The Hidden Dangers of ‘Buy Now, Pay Later’ Apps


But consumer advocates are skeptical. Marisabel Torres, California policy director at the Center for Responsible Lending, says “Buy Now Pay Later” is a misnomer. These are short -term loans that are paid in installments, with terms that can vary. Some include late payment but no interest; others charge interest. Some report to credit bureaus and others do not. Consumer advocates say the variety of offers can be even more confusing for young users with little credit history or financial knowledge.

Afterpay, for example, does not charge interest on BNPL services, but it is collected A $ 87 million ($ 64 million) in late fees from users for the 12 months ending June 30. Affirm does not charge late fees but collects $ 200 million in interest payments from consumers in the same 12 -month period.

“Regulators need to look under the hood to see how much these companies make from the fact that they can charge a lot of late fees,” Torres said. High default rates and user debt can communicate a business model designed to profit from insolvency. “We’ve seen debt flood the market in the past when no one cared,” he said. “That ended up being bad for consumers or the economy.”

Lawmakers and regulators have noticed. Earlier this month, the House Financial Services Committee heard from consumer advocates about the potential risks to consumers of services. Torres and other witnesses called for stricter regulation and more data on how often users don’t change, the potential long-term impact on credit scores, and stricter rules about to approve credit.

The Consumer Financial Protection Bureau in July issued and blog post to guide consumers. Among other things, the post warns, “Don’t overspend your finances.”

“We have the experience of working with regulators to build on many of the protections we already have from the beginning,” said Harris Qureshi, head of public policy at Afterpay. He noted that the service freezes a user’s account if they fail to pay and offers a “trouble line” for users who are unable to pay after unexpected issues.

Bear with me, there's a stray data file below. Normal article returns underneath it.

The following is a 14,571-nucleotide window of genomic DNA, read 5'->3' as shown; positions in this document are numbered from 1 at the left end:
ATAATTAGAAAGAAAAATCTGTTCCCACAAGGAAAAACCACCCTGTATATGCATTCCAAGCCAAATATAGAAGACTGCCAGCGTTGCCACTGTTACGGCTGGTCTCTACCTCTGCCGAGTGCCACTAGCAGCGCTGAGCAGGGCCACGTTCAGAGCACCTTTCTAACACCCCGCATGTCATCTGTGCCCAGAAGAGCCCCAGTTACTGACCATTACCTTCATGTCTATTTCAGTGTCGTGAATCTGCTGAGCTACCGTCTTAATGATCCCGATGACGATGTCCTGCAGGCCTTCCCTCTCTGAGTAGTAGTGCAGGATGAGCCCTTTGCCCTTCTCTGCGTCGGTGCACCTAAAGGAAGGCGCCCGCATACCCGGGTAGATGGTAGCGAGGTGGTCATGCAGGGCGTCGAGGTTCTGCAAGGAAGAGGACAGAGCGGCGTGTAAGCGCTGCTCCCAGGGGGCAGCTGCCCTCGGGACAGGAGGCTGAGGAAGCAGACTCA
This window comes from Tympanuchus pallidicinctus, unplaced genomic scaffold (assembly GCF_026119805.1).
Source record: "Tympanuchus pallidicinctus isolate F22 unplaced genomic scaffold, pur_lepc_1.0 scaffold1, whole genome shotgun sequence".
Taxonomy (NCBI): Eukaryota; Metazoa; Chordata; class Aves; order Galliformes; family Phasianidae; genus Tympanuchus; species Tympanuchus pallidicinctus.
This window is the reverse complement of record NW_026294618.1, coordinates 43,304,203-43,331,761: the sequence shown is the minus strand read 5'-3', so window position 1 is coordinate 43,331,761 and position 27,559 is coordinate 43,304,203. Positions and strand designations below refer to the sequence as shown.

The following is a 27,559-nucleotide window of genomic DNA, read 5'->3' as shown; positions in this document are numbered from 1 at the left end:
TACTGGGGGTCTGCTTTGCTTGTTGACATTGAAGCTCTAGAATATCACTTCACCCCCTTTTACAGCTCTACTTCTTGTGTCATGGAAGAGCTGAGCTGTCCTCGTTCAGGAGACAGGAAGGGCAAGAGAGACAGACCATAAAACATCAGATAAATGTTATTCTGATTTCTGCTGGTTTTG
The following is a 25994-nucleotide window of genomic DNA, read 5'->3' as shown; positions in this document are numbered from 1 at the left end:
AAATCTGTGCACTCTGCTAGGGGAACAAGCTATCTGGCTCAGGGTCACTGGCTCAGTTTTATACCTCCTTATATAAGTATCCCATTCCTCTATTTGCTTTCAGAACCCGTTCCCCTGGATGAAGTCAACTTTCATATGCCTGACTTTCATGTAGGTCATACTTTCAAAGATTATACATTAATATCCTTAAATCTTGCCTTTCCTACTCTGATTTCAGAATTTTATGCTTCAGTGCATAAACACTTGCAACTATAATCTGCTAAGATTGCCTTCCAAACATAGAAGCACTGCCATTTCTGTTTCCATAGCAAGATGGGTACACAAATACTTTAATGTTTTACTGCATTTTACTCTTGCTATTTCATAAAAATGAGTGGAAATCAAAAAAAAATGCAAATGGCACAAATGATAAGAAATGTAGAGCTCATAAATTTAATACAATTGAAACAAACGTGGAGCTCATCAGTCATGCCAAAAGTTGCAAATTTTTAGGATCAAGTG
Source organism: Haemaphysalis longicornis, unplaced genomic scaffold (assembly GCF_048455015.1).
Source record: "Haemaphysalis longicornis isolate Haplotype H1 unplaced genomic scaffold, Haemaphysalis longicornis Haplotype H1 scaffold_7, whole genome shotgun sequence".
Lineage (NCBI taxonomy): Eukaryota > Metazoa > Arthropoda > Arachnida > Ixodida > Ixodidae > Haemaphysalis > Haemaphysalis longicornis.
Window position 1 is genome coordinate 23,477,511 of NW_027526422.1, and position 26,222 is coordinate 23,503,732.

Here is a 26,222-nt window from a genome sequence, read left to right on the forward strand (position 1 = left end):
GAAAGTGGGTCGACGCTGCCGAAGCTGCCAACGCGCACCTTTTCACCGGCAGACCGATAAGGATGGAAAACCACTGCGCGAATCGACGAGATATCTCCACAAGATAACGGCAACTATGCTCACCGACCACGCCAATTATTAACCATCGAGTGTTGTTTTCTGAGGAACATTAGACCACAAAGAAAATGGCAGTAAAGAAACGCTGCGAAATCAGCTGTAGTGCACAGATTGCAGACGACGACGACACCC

In a statement to WIRED, an Affirm spokesperson said the company does not charge late fees, tells consumers their total cost up front, and checks users before they are approved for financing to BNPL.

“We understand and support reasonable regulation and follow the regulations” enforced by state and federal agencies, a Klarna spokesperson said in an emailed comment. “We do not, however, believe that interest-free products should be regulated in the same way as high-interest products.”

Merchants, too, pay fees for services, usually even a flat fee of, say, 30 cents per purchase, a commission of almost 4 to 6 percent on the purchase, or sometimes both. It is, too, variable. Merchant fees and transactions comprise almost half of Affirm’s income but more than 90 percent at Afterpay’s. But other entrepreneurs love the services.

“When I started using it, I sold a lot of products,” says Brittany Aaron, who sells bath and body products at her online shop, Angel Kisses. Since offering Shop Pay and Afterpay early last year, Aaron says sales have grown nearly 30 percent, with nearly 70 percent of users purchasing items using BNPL’s services.

Aaron says the fees he pays for the services are a small price to pay for the huge increase in shoppers ’baskets. Since offering the service, BNPL shoppers have spent more on each trip. A recent survey from Lending Tree found a quarter of BNPL users admitted that they bought more use the service than they would have if they paid out of pocket.



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